I'm having a bit of an issue here. Bear with me as this may be a case of "not asking the right question".

Background: Using Apple Mail. Want to encrypt/decrypt email but GPGMail (and apparently PGP) isn't supported with Snow Leopard.

Basically I need to create an S/MIME certificate for use in email encryption. I don't want, nor do I care for a Certificate Authority. I simply want a quick-and-dirty certificate. Is this even possible (using OPENSSL, etc) or does the whole process hinge on a higher authority forcing me to either set up a full-scale CA or deal with a company (e.g. Verisign, Thawte) for a cert? My criteria are instant gratification, and free.


  • 1
    Note that your certificate is used for two purposes in S/MIME. To sign your emails, and to decrypt email sent to you by someone else. To encrypt email to someone else, you'll need their certificate. Typically, email clients are setup out of the box to trust some predetermined set of CAs. If certificates are not signed by one of these, you'll get at least a nasty message and possibly even a non-functioning system. Commented Jan 16, 2010 at 20:46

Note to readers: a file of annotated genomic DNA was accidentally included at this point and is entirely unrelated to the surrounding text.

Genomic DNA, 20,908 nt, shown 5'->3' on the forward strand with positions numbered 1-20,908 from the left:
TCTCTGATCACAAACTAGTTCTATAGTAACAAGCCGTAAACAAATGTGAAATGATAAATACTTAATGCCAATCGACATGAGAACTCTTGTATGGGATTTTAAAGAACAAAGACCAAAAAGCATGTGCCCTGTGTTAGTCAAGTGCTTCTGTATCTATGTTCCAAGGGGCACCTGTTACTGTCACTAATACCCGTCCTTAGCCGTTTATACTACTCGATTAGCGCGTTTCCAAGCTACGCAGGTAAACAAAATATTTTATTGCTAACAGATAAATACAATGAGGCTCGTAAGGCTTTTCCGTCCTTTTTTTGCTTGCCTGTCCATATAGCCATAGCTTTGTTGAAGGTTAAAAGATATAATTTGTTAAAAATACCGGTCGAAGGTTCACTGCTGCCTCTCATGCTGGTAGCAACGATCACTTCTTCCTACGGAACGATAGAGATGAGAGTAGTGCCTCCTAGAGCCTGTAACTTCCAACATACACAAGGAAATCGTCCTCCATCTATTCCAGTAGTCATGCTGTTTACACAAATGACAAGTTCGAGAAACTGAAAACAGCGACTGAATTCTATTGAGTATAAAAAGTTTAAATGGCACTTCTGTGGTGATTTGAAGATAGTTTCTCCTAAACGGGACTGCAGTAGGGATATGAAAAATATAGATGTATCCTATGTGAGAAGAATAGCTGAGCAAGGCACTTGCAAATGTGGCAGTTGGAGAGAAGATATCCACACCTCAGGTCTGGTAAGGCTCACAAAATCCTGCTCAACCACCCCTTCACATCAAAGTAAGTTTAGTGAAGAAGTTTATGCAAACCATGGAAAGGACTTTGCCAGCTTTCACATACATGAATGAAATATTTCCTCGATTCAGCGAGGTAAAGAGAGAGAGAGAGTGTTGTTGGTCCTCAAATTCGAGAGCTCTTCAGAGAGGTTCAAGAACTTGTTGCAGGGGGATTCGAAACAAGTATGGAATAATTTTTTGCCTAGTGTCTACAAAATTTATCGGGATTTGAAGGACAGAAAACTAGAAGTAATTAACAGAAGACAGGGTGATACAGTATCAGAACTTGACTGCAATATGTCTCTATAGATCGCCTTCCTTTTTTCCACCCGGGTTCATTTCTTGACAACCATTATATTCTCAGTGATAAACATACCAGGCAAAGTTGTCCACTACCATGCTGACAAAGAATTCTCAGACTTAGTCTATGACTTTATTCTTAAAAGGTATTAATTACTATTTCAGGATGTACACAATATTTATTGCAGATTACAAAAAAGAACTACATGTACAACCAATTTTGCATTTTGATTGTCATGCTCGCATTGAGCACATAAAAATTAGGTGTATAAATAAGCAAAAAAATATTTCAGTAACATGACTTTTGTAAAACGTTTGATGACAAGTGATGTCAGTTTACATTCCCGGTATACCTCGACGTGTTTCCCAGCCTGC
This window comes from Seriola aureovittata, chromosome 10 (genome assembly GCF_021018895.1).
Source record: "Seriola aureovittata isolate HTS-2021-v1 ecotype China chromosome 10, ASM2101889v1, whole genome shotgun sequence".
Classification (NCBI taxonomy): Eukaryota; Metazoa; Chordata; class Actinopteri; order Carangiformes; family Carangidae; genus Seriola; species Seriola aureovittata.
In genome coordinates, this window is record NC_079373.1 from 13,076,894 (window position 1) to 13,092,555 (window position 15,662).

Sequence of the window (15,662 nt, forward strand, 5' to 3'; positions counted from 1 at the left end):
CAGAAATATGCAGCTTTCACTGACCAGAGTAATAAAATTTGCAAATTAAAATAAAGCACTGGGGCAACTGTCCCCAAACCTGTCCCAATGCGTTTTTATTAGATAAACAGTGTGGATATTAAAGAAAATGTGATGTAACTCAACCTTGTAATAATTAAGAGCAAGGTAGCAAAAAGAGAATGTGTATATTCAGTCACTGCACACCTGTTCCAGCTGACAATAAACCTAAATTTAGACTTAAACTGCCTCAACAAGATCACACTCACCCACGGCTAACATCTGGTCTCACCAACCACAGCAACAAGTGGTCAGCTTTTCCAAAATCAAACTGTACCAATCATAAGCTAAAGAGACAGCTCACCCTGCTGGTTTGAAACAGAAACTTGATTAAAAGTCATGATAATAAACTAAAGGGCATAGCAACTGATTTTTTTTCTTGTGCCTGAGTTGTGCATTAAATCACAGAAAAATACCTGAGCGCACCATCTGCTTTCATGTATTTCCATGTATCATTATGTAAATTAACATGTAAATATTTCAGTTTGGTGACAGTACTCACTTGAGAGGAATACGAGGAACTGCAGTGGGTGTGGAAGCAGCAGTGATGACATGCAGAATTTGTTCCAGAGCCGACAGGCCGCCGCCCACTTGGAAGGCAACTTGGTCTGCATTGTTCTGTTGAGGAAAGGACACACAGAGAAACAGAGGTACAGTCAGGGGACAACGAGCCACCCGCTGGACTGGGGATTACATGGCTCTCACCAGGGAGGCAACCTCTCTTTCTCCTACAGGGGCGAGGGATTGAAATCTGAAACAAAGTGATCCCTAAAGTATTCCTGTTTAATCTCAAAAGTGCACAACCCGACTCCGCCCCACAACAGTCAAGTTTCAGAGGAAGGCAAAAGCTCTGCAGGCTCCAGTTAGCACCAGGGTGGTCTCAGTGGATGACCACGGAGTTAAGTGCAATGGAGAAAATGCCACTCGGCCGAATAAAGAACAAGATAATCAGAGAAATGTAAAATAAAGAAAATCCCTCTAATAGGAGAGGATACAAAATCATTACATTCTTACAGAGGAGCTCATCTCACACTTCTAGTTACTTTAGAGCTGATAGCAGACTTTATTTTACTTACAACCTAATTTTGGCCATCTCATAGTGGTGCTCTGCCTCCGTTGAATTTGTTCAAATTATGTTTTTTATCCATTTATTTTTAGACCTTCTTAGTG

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    I know this is an older question, but for future reference, GPGMail plugin does now work on Snow Leopard gpgtools.org/installer/index.html Commented May 29, 2011 at 14:21
  • I know this is an older comment - but GPGMail is not free for OSX anymore.
    – nycynik
    Commented Sep 25, 2018 at 23:05

3 Answers 3


Yeah, it sucks that Apple Mail does not support GPG. :-( I wish it did because I prefer GPG encrypted e-mail too.